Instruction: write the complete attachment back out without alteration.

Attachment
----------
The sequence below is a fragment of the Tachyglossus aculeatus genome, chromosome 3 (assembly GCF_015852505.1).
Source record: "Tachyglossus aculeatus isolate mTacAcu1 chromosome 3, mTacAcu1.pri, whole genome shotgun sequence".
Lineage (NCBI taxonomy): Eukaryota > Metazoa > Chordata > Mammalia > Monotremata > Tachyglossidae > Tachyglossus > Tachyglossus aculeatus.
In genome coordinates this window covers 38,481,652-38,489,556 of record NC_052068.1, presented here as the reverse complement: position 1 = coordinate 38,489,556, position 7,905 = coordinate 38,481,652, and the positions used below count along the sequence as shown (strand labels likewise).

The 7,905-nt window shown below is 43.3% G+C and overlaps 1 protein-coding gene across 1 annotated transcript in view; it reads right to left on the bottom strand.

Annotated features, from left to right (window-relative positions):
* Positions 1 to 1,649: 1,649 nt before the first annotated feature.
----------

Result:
The sequence below is a fragment of the Tachyglossus aculeatus genome, chromosome 3 (assembly GCF_015852505.1).
Source record: "Tachyglossus aculeatus isolate mTacAcu1 chromosome 3, mTacAcu1.pri, whole genome shotgun sequence".
Lineage (NCBI taxonomy): Eukaryota > Metazoa > Chordata > Mammalia > Monotremata > Tachyglossidae > Tachyglossus > Tachyglossus aculeatus.
In genome coordinates this window covers 38,481,652-38,489,556 of record NC_052068.1, presented here as the reverse complement: position 1 = coordinate 38,489,556, position 7,905 = coordinate 38,481,652, and the positions used below count along the sequence as shown (strand labels likewise).

The 7,905-nt window shown below is 43.3% G+C and overlaps 1 protein-coding gene across 1 annotated transcript in view; it reads right to left on the bottom strand.

Annotated features, from left to right (window-relative positions):
* Positions 1 to 1,649: 1,649 nt before the first annotated feature.